Recent Coronavirus Demographic data for Arizona has revealed disturbing trends for senior citizens and members of the Navajo Nation.
As of April 13, 2020, 78 of the 115 fatalities attributed to the Coronavirus were senior citizens.
Sixteen percent of the deaths have come from the Native American Community. They only represent six percent of the state’s population.
Matt Grodsky, the spokesperson of the Arizona Democratic Party, released a statement that read in part:
“The Arizona Democratic Party has been very concerned about the impact this virus is having on older Arizonans (22 percent of the state population) and Native Americans across the state. The chaotic and confusing response from the Trump Administration and Governor Ducey has cost Arizona precious time. Now more than ever Arizonans need their leaders looking out for them and providing real solutions.”
Democratic Candidates running for local, county, and Congressional offices also offered their views on the recent demographic trends of the Coronavirus Public Health Emergency.
Democratic Legislative District Twenty Three-State Senate Candidate Seth Blattman
“The spread of COVID-19 is something we all need to take very seriously. We particularly need to consider the safety of our Native Americans and elders as they are highly impacted by this virus. We need clear and concise leadership with a specific plan to ensure the safety of everyone. Together we can overcome and end this pandemic.”
Democratic Congressional District Four Candidate Delina DiSanto:
“We need to realize that any person with chronic health conditions is susceptible to COVID19. As we are seeing data and hearing more than the main age of the deaths from this virus is 60 years old and older. It is mainly due to our immune response changes with age, and they can experience more inflammation early on in the course of illness, affecting their lungs.”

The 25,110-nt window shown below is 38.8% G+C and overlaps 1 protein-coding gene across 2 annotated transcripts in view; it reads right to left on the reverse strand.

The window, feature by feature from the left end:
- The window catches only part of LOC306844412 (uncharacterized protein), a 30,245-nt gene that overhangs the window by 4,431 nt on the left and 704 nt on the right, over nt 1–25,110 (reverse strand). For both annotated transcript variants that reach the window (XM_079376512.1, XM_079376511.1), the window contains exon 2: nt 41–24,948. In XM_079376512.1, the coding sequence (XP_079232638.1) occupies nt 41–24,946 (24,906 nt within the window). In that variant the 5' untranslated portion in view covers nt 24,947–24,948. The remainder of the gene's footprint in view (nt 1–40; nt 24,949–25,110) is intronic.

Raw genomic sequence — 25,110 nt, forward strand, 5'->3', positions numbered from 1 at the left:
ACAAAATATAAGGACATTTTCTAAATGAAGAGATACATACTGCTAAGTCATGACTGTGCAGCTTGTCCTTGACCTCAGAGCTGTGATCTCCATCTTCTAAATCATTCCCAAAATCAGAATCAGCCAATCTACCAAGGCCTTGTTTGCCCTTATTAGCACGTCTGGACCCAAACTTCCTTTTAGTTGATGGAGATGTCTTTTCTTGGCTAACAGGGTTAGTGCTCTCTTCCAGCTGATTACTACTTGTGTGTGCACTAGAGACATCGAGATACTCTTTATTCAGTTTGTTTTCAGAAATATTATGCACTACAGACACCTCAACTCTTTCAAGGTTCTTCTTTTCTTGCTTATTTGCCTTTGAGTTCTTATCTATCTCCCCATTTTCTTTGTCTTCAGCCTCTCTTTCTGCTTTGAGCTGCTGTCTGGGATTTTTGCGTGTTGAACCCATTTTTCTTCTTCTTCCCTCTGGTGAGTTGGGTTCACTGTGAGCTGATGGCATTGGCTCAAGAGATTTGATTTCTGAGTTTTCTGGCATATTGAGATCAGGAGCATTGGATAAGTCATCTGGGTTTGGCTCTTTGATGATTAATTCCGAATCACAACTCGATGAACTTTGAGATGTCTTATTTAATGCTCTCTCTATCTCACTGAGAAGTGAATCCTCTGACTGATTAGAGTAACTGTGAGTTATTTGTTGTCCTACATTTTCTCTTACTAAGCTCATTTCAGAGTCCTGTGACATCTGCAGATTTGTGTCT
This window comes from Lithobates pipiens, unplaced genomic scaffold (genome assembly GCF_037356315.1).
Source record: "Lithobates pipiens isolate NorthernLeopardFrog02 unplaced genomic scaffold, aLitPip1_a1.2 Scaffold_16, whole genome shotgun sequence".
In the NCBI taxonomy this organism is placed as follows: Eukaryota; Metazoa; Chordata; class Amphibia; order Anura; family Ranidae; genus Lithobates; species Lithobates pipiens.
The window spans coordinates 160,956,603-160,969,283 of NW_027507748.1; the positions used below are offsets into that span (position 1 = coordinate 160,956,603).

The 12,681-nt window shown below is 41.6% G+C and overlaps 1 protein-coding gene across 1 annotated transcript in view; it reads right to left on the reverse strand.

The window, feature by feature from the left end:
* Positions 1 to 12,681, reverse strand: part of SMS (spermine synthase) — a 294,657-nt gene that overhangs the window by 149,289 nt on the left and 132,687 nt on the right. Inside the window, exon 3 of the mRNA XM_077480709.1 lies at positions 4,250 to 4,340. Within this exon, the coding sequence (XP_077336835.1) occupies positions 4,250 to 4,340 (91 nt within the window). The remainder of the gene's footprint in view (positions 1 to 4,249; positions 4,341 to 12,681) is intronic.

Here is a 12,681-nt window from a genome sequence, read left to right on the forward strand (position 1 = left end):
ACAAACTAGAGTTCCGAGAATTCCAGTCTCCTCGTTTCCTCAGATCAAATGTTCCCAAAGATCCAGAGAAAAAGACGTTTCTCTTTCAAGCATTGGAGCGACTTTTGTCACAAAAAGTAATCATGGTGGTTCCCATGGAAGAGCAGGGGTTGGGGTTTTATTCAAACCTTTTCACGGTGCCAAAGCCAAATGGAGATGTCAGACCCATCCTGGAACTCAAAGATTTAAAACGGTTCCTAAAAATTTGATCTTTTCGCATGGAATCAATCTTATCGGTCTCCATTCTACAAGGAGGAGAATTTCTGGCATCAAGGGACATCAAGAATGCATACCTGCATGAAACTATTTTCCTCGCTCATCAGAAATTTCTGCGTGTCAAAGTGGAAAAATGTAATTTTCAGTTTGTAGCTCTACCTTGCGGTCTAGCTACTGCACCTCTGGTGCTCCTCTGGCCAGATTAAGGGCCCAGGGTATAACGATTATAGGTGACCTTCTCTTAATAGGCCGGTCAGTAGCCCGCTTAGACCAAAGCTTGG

“Nursing homes are at very high risk because they are older, weaker, and sicker. Plus they are not able to just leave and go to another nursing home or go home. Many do not have homes or if they have family in the area, their family does not have the resources to care for them. Many are in rooms of 2 or more. Then you have healthcare staff coming and going. And more important? PPE shortage. I understand how infections spread. I’m a registered nurse. But we have a White House, US Representatives, like Rep Paul Gosar, and Administration that are not using the Defense Production Act to get companies to make PPEs and ventilators. This does not nationalize our country, it is a temporary procurement of equipment to save thousands of lives.”
“Then we have Native Americans getting hit hard or at very high risk. Many are faced with no running water, they have outhouses, many families live together, and they live far from any healthcare facility. Indian Health Services (IHS) in the area have 50% or more doctor and healthcare worker shortages. It is the grinding poverty affecting them. There are higher rates of crime, higher rates of suicide, alcoholism, gang membership and sexual abuse. Many feel defeated and have severe depression.”
“This is a political wildfire that needs to be addressed. Tribes want more money and federal legislators don’t want to keep giving more money and this administration has made financial cuts to IHS. Legislators say there are corrupt tribal leaders and tribes say funding is not being appropriated as agreed by treaties. But while everyone is complaining, no one is stepping up to the plate to help Native Americans now.”
“We need leaders that can take this crisis and look at the whole picture. Put people in charge that have the experience and know-how to manage a team and get things done, not politicians and not corporate stakeholders. We need to cut the red tape in congress so pertinent resources are getting to those who need it the most. Make decisions that won’t create a bigger crisis later. Get the funding that was promised in the CAREs Act to the people now. Stop the loopholes that big corporations are using to get small business loans, and depleting the funding. People are starving, lost their jobs, lost their healthcare, have no savings. Those people will be the next wave of COVID19 infections, if we don’t make good decisions now.”
Democratic Legislative District Six State Senate Candidate Colonel Felicia French
“As a nurse, I’ve seen firsthand how our tribal communities lack access to preventative healthcare and critical infrastructure.”
“Members of the Navajo Nation have been the worst hit by COVID-19, with over 300 cases in Coconino and Navajo counties alone. Native American communities are already much more vulnerable than the general population during any pandemic, given the lack of access to water, food, and medical services, and the greater incidence of diabetes and cardiovascular disease that put this historically-disadvantaged community at higher risk of dying.”